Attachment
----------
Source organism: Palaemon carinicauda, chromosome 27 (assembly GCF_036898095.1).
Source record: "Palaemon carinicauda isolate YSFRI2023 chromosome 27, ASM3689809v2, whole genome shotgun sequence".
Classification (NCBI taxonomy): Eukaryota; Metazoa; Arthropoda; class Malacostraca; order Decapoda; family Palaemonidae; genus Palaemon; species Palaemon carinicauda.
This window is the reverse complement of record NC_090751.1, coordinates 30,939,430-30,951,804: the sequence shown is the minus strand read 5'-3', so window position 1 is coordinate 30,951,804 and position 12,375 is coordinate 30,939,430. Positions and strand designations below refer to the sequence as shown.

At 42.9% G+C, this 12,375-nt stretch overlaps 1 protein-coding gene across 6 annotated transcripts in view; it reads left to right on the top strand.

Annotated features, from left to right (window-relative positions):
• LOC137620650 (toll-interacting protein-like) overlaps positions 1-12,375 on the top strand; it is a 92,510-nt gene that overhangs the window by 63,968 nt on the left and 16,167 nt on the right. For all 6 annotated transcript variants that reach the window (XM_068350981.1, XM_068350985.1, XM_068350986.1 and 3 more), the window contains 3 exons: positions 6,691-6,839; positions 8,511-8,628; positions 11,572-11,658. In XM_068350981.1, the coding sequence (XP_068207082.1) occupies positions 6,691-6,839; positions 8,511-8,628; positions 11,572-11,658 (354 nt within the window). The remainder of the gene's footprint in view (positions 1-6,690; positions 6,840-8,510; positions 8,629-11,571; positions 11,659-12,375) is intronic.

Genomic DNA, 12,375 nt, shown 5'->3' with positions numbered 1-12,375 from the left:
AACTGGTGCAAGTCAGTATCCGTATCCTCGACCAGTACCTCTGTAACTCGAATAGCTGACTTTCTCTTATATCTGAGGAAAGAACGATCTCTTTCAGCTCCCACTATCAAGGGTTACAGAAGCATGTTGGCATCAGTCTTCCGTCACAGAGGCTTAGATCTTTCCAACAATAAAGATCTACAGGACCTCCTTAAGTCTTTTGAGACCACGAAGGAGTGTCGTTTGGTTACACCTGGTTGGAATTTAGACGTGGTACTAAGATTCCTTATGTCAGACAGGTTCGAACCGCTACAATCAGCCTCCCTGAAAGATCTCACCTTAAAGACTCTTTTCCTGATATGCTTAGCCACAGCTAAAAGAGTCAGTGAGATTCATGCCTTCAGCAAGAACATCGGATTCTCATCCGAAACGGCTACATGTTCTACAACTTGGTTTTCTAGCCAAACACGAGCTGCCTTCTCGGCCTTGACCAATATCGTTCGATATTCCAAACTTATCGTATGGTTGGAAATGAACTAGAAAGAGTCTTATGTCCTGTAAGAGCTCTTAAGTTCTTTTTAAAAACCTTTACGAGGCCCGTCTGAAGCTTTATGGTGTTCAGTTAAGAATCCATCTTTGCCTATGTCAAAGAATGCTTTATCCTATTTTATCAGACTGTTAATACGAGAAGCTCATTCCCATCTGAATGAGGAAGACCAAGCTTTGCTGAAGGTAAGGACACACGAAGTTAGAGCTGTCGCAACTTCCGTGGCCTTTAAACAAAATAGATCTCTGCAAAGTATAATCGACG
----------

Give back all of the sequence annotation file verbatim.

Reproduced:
Source organism: Palaemon carinicauda, chromosome 27 (assembly GCF_036898095.1).
Source record: "Palaemon carinicauda isolate YSFRI2023 chromosome 27, ASM3689809v2, whole genome shotgun sequence".
Classification (NCBI taxonomy): Eukaryota; Metazoa; Arthropoda; class Malacostraca; order Decapoda; family Palaemonidae; genus Palaemon; species Palaemon carinicauda.
This window is the reverse complement of record NC_090751.1, coordinates 30,939,430-30,951,804: the sequence shown is the minus strand read 5'-3', so window position 1 is coordinate 30,951,804 and position 12,375 is coordinate 30,939,430. Positions and strand designations below refer to the sequence as shown.

At 42.9% G+C, this 12,375-nt stretch overlaps 1 protein-coding gene across 6 annotated transcripts in view; it reads left to right on the top strand.

Annotated features, from left to right (window-relative positions):
• LOC137620650 (toll-interacting protein-like) overlaps positions 1-12,375 on the top strand; it is a 92,510-nt gene that overhangs the window by 63,968 nt on the left and 16,167 nt on the right. For all 6 annotated transcript variants that reach the window (XM_068350981.1, XM_068350985.1, XM_068350986.1 and 3 more), the window contains 3 exons: positions 6,691-6,839; positions 8,511-8,628; positions 11,572-11,658. In XM_068350981.1, the coding sequence (XP_068207082.1) occupies positions 6,691-6,839; positions 8,511-8,628; positions 11,572-11,658 (354 nt within the window). The remainder of the gene's footprint in view (positions 1-6,690; positions 6,840-8,510; positions 8,629-11,571; positions 11,659-12,375) is intronic.

Genomic DNA, 12,375 nt, shown 5'->3' with positions numbered 1-12,375 from the left:
AACTGGTGCAAGTCAGTATCCGTATCCTCGACCAGTACCTCTGTAACTCGAATAGCTGACTTTCTCTTATATCTGAGGAAAGAACGATCTCTTTCAGCTCCCACTATCAAGGGTTACAGAAGCATGTTGGCATCAGTCTTCCGTCACAGAGGCTTAGATCTTTCCAACAATAAAGATCTACAGGACCTCCTTAAGTCTTTTGAGACCACGAAGGAGTGTCGTTTGGTTACACCTGGTTGGAATTTAGACGTGGTACTAAGATTCCTTATGTCAGACAGGTTCGAACCGCTACAATCAGCCTCCCTGAAAGATCTCACCTTAAAGACTCTTTTCCTGATATGCTTAGCCACAGCTAAAAGAGTCAGTGAGATTCATGCCTTCAGCAAGAACATCGGATTCTCATCCGAAACGGCTACATGTTCTACAACTTGGTTTTCTAGCCAAACACGAGCTGCCTTCTCGGCCTTGACCAATATCGTTCGATATTCCAAACTTATCGTATGGTTGGAAATGAACTAGAAAGAGTCTTATGTCCTGTAAGAGCTCTTAAGTTCTTTTTAAAAACCTTTACGAGGCCCGTCTGAAGCTTTATGGTGTTCAGTTAAGAATCCATCTTTGCCTATGTCAAAGAATGCTTTATCCTATTTTATCAGACTGTTAATACGAGAAGCTCATTCCCATCTGAATGAGGAAGACCAAGCTTTGCTGAAGGTAAGGACACACGAAGTTAGAGCTGTCGCAACTTCCGTGGCCTTTAAACAAAATAGATCTCTGCAAAGTATAATCGACG